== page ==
Half the Tory cabinet has attended Rupert Murdoch’s Christmas party, showing where the real power in the UK lies.
Murdoch was disgraced after his paper, the News of the World, was found to be hacking people’s phones including that of a murdered schoolgirl. But Murdoch and his family have increased their income significantly – having more than doubled their wealth since the phone-hacking scandal came to light. And now it appears he is back as powerful as ever, throwing a party at his flat that the prime minister, chancellor and culture secretary (whose job it is to regulate the media) all attended.
The prime minister, David Cameron, has close links with many in the Murdoch empire. He was a close friend of Rebekah Brooks (now working as a senior executive in Murdoch’s firm). Cameron frequently attended dinner with Brooks and was texting her a week after The Sun switched its support from Labour to the Conservative party. She even said after his speech at the Conservative conference:
Also, Cameron sent supportive messages to Brooks when she was tried alongside Andy Coulson, Cameron’s former press officer, who was found guilty of one charge of conspiracy to hack voicemails. Brooks was not convicted.
Murdoch has close ties with a number of those in Cameron’s inner circle, including George Osborne, who may have been drowning his sorrows at Murdoch’s party after the latest figures have shown the UK’s national debt is rising, despite his rhetoric that Britain is paying down its debt.
Murdoch was angry with Cameron after he set up the Leveson Inquiry. It appears all is now forgiven as the Leveson Inquiry led to, well, not very much being done to the disgraced media. But sadly, it won’t be much of a surprise that those who are meant to hold politicians to account have such a close relationship with them.
News UK, the media group Murdoch owns, met government officials 10 times between April 2014 and March 2015. It is no surprise the secretary of state for culture, John Whittingdale, refused to disclose this information. A day before Jeremy Corbyn was voted as Labour leader, Osborne had met, wined and dined with the BBC. Following Corbyn’s election, Osborne met a certain Rupert Murdoch, and he also met Aidan Barclay of The Telegraph at the start of Corbyn’s first week in office. Cameron has also had meetings with editors of Murdoch’s papers The Times and The Sun, as well as meeting Lord Rothermere, who owns the Daily Mail, and Evgeny Lebedev, who owns the Independent and the Evening Standard.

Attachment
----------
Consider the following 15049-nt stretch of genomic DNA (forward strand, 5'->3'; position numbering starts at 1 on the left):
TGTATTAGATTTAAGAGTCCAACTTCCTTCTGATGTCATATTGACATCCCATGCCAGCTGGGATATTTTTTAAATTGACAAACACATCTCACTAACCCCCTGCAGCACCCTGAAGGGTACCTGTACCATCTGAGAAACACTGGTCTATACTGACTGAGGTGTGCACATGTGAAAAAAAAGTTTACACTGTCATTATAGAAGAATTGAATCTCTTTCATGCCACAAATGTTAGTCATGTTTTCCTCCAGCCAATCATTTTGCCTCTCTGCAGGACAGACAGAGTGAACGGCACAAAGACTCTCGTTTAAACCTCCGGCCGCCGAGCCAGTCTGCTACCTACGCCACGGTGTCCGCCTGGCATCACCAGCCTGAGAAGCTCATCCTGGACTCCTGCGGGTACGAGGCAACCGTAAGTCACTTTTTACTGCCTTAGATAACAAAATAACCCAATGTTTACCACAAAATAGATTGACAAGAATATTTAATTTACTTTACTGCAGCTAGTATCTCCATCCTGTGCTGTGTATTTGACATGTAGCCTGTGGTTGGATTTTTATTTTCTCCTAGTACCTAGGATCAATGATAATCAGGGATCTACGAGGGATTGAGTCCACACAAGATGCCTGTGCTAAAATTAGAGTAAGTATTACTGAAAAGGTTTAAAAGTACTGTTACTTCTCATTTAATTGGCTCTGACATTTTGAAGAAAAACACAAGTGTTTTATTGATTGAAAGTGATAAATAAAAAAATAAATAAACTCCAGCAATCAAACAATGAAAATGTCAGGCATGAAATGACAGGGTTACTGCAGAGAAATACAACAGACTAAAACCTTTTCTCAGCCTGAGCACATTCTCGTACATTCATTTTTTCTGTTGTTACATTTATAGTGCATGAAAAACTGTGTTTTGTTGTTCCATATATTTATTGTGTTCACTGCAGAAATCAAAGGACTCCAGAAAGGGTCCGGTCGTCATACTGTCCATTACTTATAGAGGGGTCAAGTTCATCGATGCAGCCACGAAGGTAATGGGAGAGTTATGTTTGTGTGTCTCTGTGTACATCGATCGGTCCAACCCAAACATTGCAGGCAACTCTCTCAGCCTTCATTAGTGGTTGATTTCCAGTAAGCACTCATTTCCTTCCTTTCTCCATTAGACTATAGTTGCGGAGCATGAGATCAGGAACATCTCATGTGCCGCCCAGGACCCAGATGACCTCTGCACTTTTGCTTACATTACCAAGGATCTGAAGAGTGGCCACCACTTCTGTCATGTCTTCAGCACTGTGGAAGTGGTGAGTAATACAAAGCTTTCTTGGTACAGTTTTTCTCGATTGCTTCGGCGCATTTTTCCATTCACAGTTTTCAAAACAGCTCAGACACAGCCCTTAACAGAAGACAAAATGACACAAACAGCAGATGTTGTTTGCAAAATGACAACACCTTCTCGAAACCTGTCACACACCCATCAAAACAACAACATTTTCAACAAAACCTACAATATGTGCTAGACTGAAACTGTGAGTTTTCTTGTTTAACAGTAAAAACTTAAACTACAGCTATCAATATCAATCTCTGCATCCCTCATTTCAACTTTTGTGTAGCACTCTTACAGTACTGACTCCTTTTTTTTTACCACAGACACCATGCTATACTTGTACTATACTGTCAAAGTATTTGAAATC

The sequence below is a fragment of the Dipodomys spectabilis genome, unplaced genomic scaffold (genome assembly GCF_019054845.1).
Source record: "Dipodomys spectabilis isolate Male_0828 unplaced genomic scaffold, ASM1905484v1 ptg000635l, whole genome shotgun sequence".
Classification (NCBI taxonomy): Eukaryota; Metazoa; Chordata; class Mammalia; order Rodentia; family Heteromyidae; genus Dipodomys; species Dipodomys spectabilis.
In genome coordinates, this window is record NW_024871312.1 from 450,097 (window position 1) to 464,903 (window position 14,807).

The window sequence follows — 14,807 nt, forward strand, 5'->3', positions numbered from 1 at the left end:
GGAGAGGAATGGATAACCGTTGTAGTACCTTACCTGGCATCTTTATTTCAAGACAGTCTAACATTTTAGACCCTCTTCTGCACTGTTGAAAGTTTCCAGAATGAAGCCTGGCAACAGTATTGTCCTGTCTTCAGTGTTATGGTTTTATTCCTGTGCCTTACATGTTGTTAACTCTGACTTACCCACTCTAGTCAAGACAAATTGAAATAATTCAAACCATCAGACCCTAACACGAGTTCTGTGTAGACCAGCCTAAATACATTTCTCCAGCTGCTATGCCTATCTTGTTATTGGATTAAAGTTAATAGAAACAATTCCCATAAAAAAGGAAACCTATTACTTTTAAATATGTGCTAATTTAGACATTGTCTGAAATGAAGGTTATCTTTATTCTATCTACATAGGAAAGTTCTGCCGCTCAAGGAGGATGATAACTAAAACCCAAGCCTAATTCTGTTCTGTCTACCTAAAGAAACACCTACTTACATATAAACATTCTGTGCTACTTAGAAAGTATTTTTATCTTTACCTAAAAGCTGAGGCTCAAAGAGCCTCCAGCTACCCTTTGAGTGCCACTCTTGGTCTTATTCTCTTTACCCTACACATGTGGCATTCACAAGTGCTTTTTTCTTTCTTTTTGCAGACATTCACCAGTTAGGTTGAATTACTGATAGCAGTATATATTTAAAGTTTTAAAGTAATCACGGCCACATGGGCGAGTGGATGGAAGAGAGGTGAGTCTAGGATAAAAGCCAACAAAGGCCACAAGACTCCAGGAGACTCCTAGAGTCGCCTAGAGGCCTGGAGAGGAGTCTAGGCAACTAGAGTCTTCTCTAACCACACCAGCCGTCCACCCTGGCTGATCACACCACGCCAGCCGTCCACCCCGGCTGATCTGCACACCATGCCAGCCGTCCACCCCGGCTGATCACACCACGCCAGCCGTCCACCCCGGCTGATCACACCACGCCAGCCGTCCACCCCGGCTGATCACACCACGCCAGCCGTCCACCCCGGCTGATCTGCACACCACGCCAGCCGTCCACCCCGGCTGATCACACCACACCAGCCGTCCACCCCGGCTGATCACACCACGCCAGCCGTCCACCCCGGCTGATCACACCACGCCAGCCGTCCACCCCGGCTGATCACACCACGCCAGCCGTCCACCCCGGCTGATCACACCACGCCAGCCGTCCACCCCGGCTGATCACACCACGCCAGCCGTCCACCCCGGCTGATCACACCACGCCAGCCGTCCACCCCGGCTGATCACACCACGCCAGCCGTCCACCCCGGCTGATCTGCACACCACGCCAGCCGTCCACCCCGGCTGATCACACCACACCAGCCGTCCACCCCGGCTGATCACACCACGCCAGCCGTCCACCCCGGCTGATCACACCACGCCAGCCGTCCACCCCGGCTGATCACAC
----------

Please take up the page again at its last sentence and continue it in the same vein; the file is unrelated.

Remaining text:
Corbyn’s call to shake things up
The Media Reform Coalition have reported that the national newspaper market is owned by a handful of companies. Their report said:
Just two companies, Rupert Murdoch’s News Corp UK and Lord Rothermere’s Daily Mail Group, control nearly 60% of national newspaper circulation. If you include online and mobile readers, the situation isn’t that much better with five companies accounting for 80% of all consumption, online and offline.
This has led to Jeremy Corbyn calling for a change in the media. Corbyn has been on the receiving end of the hostile press. Just last week the Sun had to issue a front-page apology after the Independent Press Standards Organisation (Ipso) deemed their story, accusing Corbyn of joining the Privy Council purely to secure state funding for his party, as being a misleading claim. However, the front-page apology was tiny and further reading on page 2 was uninteresting and made no mention of Corbyn.
Another example of the hostile media is the DMGT-owned Metro. The Metro claimed that because Corbyn gave Labour MPs a free vote, he was to blame for Britain being involved in another Middle Eastern conflict despite the fact he strongly opposed the war and it was Cameron who put the vote before parliament.
Corbyn has asserted that:
the media’s attitude towards the Labour party and our campaign has been horrendous.
It’s because we are doing a different form of politics, which is a mass movement of ordinary people for the first time getting involved in politics.
Corbyn argued that the UK needed media plurality:
We are developing a media policy which would be about breaking up single ownership of too many sources of information, so that we have a multiplicity of sources. And actually promoting co-operative ownership and access, including local TV and radio stations and newspapers like the Morning Star.
It would be wrong to come to a conclusion on this policy considering it hasn’t been developed yet. However, it is the duty of the media to hold those in power to account. As such, it is a worrying situation where half the cabinet is invited to the flat of the most influential man in the media. This signifies where power really lies.
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